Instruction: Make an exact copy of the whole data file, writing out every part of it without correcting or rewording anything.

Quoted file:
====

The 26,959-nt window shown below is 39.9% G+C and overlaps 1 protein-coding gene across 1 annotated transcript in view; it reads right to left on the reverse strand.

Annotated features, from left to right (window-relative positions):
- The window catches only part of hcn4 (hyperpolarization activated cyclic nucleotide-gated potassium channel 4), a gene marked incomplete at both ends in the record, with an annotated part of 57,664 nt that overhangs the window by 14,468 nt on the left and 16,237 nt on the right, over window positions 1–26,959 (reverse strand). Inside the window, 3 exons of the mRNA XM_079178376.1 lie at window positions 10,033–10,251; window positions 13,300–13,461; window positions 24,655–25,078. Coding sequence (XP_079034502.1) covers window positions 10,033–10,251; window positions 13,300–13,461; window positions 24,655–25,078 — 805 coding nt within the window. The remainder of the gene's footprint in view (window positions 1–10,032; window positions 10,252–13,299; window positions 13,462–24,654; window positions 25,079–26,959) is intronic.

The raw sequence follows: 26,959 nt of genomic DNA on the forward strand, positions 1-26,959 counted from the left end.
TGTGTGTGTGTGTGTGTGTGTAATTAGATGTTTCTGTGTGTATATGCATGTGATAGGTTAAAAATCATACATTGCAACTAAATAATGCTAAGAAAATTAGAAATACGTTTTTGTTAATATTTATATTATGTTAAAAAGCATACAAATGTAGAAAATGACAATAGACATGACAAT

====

The 26,959-nt window shown below is 39.9% G+C and overlaps 1 protein-coding gene across 1 annotated transcript in view; it reads right to left on the reverse strand.

Annotated features, from left to right (window-relative positions):
- The window catches only part of hcn4 (hyperpolarization activated cyclic nucleotide-gated potassium channel 4), a gene marked incomplete at both ends in the record, with an annotated part of 57,664 nt that overhangs the window by 14,468 nt on the left and 16,237 nt on the right, over window positions 1–26,959 (reverse strand). Inside the window, 3 exons of the mRNA XM_079178376.1 lie at window positions 10,033–10,251; window positions 13,300–13,461; window positions 24,655–25,078. Coding sequence (XP_079034502.1) covers window positions 10,033–10,251; window positions 13,300–13,461; window positions 24,655–25,078 — 805 coding nt within the window. The remainder of the gene's footprint in view (window positions 1–10,032; window positions 10,252–13,299; window positions 13,462–24,654; window positions 25,079–26,959) is intronic.

The raw sequence follows: 26,959 nt of genomic DNA on the forward strand, positions 1-26,959 counted from the left end.
TGTGTGTGTGTGTGTGTGTGTAATTAGATGTTTCTGTGTGTATATGCATGTGATAGGTTAAAAATCATACATTGCAACTAAATAATGCTAAGAAAATTAGAAATACGTTTTTGTTAATATTTATATTATGTTAAAAAGCATACAAATGTAGAAAATGACAATAGACATGACAAT